Editor's Note

Master puzzlemeister Mr. Merl Reagle
Master puzzlemeister Mr. Merl Reagle (Burk Uzzle)
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By Tom Shroder
Sunday, April 6, 2008

THERE ARE MANY MEASURES OF CELEBRITY in 21st-century America, but the one that really impresses me is this: Has a popeyed, Play-Doh-yellow version of yourself been invited to appear as a guest star on "The Simpsons"?

Merl Reagle passes that test. His Simpson-ized persona and his own voice will be in an upcoming episode.

"Lisa is a big crossword nut, and enters a crossword competition in Springfield," Reagle says. This becomes the hottest betting action in town, and, of course, "Homer bets against her."

Reagle's role, as it is in real life, is puzzle constructor, a role you will see him in if you ever watch the 2006 documentary "Wordplay." The wonderfully revealing exploration of the puzzling world follows the construction of one of Reagle's puzzles -- from the first pencil scratches to Bill Clinton solving it.

Reagle, 58, has been a star in the world of crossword puzzle enthusiasts since 1985, when he began constructing a puzzle for the San Francisco Examiner. Google him, and you'll quickly see how revered he is: Will Shortz, the crossword puzzle editor for the New York Times, says, "Taken as a whole, his themes are consistently fresher and funnier than anyone else's." Games magazine has named him "the best Sunday crossword creator in America." He is widely credited with revitalizing the form, and adding new layers of humor and wordplay to the traditional intellectual challenge.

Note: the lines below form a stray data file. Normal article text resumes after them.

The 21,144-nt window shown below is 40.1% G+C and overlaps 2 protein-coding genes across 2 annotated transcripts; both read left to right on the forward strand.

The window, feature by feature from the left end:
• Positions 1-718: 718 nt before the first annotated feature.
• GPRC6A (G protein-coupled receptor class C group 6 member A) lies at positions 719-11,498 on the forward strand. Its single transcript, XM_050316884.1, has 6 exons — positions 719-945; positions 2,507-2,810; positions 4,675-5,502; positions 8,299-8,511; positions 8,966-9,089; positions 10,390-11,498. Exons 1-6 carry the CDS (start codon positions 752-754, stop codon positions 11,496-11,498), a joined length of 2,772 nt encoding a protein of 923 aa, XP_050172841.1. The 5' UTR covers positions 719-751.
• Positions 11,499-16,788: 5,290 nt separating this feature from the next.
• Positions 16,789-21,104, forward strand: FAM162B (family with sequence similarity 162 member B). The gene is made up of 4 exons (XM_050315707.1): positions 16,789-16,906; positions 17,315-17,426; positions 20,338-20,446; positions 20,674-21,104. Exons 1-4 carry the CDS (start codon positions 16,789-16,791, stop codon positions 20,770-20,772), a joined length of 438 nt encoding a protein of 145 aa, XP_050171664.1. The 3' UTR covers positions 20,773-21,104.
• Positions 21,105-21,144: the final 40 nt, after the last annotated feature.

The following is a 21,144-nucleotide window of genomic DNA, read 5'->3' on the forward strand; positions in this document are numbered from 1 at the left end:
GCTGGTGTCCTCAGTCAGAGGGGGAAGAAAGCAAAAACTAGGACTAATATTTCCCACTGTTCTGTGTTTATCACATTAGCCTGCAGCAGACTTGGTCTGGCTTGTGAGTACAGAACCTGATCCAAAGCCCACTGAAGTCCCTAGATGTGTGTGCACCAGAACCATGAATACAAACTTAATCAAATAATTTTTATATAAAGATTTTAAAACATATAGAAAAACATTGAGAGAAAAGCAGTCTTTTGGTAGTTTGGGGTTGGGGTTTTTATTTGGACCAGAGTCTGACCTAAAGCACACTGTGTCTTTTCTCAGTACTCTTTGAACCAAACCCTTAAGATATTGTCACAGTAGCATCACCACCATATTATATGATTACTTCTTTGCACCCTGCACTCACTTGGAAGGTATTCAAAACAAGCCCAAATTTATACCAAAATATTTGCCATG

You don't have to talk to Reagle long before you see that the playful wit that fills his puzzles comes naturally. In an article he wrote for the Philadelphia Inquirer Magazine, he described his mission this way: "In the 1980s a new group of puzzlemakers saw that crosswords were starting to remind them of their worst teachers from grade school. Wouldn't it be more fun and attract more solvers if puzzles were a little more playful? Just a smidge trickier and a lot wittier? Of course, what's witty to some may be nitwitty to others, but at least there would be the psychic mini-reward of a light bulb going off when you got the answer {lcub}hellip{rcub} The first things that had to change were the themes {lcub}hellip{rcub} An old-style crossword theme might be 'great American writers' or 'phrases containing the word "blue." ' A New School theme would be more like 'movies that shouldn't be shown together,' like DRIVING MISS DAISY/NUTS."

Beginning today, on Page 34, Reagle's combination of smart and smart-alecky will grace the Magazine. We hope you enjoy it.

Tom Shroder can be reached at shrodert@washpost.com.

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